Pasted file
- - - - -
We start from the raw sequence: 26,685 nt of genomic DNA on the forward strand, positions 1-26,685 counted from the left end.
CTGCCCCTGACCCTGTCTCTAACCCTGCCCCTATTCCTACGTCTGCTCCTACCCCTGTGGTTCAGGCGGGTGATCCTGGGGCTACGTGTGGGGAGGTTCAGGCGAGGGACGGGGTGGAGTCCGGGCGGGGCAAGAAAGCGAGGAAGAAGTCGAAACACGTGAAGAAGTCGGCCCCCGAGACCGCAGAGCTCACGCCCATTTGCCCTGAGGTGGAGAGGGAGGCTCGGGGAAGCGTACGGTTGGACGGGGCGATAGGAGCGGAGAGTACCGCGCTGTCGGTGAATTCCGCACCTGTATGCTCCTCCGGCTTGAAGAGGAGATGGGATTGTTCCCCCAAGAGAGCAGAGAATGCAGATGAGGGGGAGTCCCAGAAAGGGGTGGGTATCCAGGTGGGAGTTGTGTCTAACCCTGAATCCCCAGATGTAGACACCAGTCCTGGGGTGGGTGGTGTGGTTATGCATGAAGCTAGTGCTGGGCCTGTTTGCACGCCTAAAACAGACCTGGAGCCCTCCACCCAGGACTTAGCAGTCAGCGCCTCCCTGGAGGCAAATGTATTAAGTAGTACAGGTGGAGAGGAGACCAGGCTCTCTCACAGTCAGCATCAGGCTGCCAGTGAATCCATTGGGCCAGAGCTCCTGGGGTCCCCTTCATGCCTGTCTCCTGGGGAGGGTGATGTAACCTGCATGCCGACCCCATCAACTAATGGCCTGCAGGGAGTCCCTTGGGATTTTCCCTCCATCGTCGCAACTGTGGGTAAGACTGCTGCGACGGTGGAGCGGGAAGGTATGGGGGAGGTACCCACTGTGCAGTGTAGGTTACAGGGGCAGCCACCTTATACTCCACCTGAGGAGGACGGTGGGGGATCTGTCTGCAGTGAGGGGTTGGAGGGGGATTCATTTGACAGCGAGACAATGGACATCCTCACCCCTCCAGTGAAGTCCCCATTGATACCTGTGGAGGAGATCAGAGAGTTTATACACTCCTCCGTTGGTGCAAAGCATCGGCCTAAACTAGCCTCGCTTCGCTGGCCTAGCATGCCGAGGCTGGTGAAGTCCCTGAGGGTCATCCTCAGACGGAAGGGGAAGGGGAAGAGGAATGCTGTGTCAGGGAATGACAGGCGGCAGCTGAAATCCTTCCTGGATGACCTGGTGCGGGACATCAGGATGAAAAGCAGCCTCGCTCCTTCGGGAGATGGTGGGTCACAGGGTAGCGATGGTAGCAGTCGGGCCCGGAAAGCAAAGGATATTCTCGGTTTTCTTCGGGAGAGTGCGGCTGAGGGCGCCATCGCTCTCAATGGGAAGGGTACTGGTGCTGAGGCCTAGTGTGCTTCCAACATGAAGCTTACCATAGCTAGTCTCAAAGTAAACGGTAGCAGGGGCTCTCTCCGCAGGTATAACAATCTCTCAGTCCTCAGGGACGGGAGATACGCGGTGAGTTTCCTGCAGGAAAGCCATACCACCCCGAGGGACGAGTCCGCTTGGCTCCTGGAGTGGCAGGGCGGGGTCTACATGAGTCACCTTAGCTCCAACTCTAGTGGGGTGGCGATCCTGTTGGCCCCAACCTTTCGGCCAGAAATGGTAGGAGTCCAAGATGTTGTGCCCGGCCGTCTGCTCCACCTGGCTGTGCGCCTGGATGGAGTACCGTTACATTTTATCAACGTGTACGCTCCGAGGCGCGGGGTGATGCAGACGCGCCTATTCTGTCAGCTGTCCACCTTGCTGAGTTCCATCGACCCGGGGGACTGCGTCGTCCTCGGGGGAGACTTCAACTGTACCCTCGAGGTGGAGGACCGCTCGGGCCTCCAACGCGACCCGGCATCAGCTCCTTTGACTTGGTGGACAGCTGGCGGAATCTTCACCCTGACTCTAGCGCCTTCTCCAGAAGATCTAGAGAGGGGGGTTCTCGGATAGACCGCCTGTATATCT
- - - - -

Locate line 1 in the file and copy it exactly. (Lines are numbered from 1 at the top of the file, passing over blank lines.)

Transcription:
We start from the raw sequence: 26,685 nt of genomic DNA on the forward strand, positions 1-26,685 counted from the left end.